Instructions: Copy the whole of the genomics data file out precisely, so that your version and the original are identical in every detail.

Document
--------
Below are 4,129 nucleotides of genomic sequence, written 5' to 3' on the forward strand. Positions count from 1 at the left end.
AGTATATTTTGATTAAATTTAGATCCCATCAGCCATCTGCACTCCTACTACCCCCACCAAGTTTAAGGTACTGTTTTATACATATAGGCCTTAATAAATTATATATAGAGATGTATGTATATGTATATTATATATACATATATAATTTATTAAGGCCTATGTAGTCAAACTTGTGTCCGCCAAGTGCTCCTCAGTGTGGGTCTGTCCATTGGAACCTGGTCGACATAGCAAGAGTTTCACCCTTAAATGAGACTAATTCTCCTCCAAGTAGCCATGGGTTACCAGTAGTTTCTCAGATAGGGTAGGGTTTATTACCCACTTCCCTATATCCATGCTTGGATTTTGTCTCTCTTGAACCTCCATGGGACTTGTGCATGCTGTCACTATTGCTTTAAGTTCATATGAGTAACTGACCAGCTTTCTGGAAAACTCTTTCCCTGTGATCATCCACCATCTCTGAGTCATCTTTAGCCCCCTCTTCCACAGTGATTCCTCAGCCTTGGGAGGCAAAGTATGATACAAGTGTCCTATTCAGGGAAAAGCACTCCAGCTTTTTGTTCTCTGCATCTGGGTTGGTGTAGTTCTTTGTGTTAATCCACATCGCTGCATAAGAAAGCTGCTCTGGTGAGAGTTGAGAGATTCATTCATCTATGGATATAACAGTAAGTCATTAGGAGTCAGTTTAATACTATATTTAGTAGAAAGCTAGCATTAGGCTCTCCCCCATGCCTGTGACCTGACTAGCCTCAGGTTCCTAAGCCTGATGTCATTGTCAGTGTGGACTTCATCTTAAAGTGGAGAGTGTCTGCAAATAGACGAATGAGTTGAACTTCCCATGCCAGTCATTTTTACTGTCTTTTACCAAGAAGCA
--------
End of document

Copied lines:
Below are 4,129 nucleotides of genomic sequence, written 5' to 3' on the forward strand. Positions count from 1 at the left end.
AGTATATTTTGATTAAATTTAGATCCCATCAGCCATCTGCACTCCTACTACCCCCACCAAGTTTAAGGTACTGTTTTATACATATAGGCCTTAATAAATTATATATAGAGATGTATGTATATGTATATTATATATACATATATAATTTATTAAGGCCTATGTAGTCAAACTTGTGTCCGCCAAGTGCTCCTCAGTGTGGGTCTGTCCATTGGAACCTGGTCGACATAGCAAGAGTTTCACCCTTAAATGAGACTAATTCTCCTCCAAGTAGCCATGGGTTACCAGTAGTTTCTCAGATAGGGTAGGGTTTATTACCCACTTCCCTATATCCATGCTTGGATTTTGTCTCTCTTGAACCTCCATGGGACTTGTGCATGCTGTCACTATTGCTTTAAGTTCATATGAGTAACTGACCAGCTTTCTGGAAAACTCTTTCCCTGTGATCATCCACCATCTCTGAGTCATCTTTAGCCCCCTCTTCCACAGTGATTCCTCAGCCTTGGGAGGCAAAGTATGATACAAGTGTCCTATTCAGGGAAAAGCACTCCAGCTTTTTGTTCTCTGCATCTGGGTTGGTGTAGTTCTTTGTGTTAATCCACATCGCTGCATAAGAAAGCTGCTCTGGTGAGAGTTGAGAGATTCATTCATCTATGGATATAACAGTAAGTCATTAGGAGTCAGTTTAATACTATATTTAGTAGAAAGCTAGCATTAGGCTCTCCCCCATGCCTGTGACCTGACTAGCCTCAGGTTCCTAAGCCTGATGTCATTGTCAGTGTGGACTTCATCTTAAAGTGGAGAGTGTCTGCAAATAGACGAATGAGTTGAACTTCCCATGCCAGTCATTTTTACTGTCTTTTACCAAGAAGCA